We imagine that you all have read the results of the 2020 NSS survey for Goldsmiths with dismay. Although much has been said about the validity of NSS in general and during this difficult year in particular, we do not believe that this is the place to undertake this analysis.
Suffice to say that our members are in constant, engaged and often sensitive contact with students across the university. This gives us a more qualitative insight into students’ unhappiness with our institution than may be captured by the NSS. In her email from July 16th, the Warden writes that the NSS represents “…a fall of 13.4% on last year” and adds that we all “have a responsibility to ask ourselves why our students feel the way they do about Goldsmiths”. We share this feeling and ask that the Warden takes this responsibility to heart, acknowledging that SMT has had a major part to play in this significant year-on-year drop in students’ satisfaction.
Aside from the long periods of strike and the global pandemic that have shaken the higher education sector, Goldsmiths has been further affected in 2019-20 by the ill-timed attempt to force the implementation of “Evolving Goldsmiths” during the largest industrial action the HE sector has seen in years. Evolving Goldsmiths not only lacked a clear vision, merely replicating the exhausted managerialist model that Goldsmiths was wise enough to avoid a decade ago, but it failed to listen to the wider Goldsmiths community, insisting on a top-down style of delivery that was profoundly disheartening to staff and students. During this process the SMT has repeatedly talked down the value and quality of Goldsmiths provision, proving itself unable and unwilling to champion Goldsmiths for its unique profile. As GUCU has repeatedly noted, this relentlessly negative assessment of its own value has taken a significant toll on staff and students’ morale.
Moreover, despite the assurances of the Survey organisers that Covid-19 had a negligible impact on the NSS, we have heard a very different story: Goldsmiths was the first University campus to experience a Covid-19 outbreak, but one of the last to move teaching online in a coordinated response. Students struggled to get advice on their housing, their visa situation, mental health issues, and access to testing and healthcare by consulting the College, whose communications seemed ad hoc and intermittent. The multi-scalar crises many students found themselves in were dealt with only by individual committed academic and professional staff who could not rely on University-level support or guidance.
Goldsmiths is in the spotlight due to the strength of broad-based and inclusive student anti-racist and anti-outsourcing and casualisation movements on its campus, but also because its community ‘demands more’, that is, holds Goldsmiths to higher standards of responding to inequity and upholding social justice; indeed, this is why students and staff choose to come to Goldsmiths. This character is precisely what the current management of the College seems unwilling to appreciate or support, and in fact is working actively to sabotage. The Warden’s repeated invocation of a “silent majority” to justify the side-lining of the NUS and the UCU in favour of much more superficial consultative tools (such as Citizen Space) not only has dark resonances, it remains stubbornly resistant to more meaningful forms of dialogue that are now urgently needed. Moreover, these surveys are intrinsically designed to outsource responsibility away from SMT, a pattern that has become sadly familiar.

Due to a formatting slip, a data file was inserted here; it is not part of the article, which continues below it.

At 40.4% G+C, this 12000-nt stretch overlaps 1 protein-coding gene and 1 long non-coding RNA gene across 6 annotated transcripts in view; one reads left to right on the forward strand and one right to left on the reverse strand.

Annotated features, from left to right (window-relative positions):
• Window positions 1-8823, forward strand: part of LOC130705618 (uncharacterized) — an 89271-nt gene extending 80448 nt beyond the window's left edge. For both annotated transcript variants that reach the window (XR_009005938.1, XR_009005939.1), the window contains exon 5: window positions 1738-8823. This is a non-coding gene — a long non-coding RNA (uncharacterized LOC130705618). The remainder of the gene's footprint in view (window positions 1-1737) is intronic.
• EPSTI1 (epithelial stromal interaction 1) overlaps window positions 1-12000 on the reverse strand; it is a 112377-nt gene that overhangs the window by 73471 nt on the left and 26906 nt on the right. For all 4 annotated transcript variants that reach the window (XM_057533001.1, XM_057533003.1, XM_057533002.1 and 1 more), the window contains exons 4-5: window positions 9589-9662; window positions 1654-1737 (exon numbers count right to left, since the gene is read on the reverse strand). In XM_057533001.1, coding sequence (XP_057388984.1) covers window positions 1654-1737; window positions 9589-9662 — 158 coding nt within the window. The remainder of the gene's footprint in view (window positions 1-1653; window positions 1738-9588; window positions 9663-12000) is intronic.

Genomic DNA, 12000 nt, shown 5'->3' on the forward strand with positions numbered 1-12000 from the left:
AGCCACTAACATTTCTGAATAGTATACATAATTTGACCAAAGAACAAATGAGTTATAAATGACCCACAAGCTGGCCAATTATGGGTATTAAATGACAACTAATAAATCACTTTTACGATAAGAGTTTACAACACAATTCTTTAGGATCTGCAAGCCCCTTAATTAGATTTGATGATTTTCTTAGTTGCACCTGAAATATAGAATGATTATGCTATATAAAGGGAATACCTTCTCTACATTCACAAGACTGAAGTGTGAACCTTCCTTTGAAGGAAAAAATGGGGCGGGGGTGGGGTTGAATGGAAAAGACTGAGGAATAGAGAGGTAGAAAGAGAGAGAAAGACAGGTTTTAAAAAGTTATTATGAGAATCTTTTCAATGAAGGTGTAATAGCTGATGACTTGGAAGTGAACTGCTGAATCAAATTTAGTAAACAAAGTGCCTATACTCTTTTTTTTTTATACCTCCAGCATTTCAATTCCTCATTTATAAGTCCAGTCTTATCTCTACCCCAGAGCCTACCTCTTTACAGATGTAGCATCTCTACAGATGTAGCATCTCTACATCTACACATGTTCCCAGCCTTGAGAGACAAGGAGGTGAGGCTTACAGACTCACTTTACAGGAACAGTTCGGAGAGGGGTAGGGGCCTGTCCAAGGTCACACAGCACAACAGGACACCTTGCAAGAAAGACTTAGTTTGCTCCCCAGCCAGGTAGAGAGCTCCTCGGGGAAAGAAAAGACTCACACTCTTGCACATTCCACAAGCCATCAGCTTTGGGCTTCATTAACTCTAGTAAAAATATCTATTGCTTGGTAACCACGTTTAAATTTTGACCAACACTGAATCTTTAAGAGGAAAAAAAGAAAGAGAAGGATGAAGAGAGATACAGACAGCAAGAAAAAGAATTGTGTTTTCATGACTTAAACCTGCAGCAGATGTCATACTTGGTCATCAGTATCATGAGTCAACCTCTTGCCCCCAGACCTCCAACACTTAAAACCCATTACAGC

Finally, we believe that at a time when universities are under attack by a government that considers arts and humanities degrees “low-value”, those in charge of steering universities have a special responsibility not to accept this narrative but to actively participate in defending a different model of education, one that sees students and staff as part of a community, rather than as unhappy customers to be assuaged and ‘risk factors’ to be controlled. We remain committed to improving our students’ experience of Goldsmiths and, if the Warden wants to lead an “evidence-based approach to enhancing our offer” we urge her to abandon the patronising reliance on superficial polls and surveys and engage in a more nuanced, qualitative and meaningful dialogue with the Goldmiths’ community of students, a task for which the staff who so passionately have cared for them during this last crisis are best placed to undertake.
Even if our sole objective for 2021 is to improve our NSS results, a drastic change of course is needed.
GUCU Branch Executive
July 21st, 2020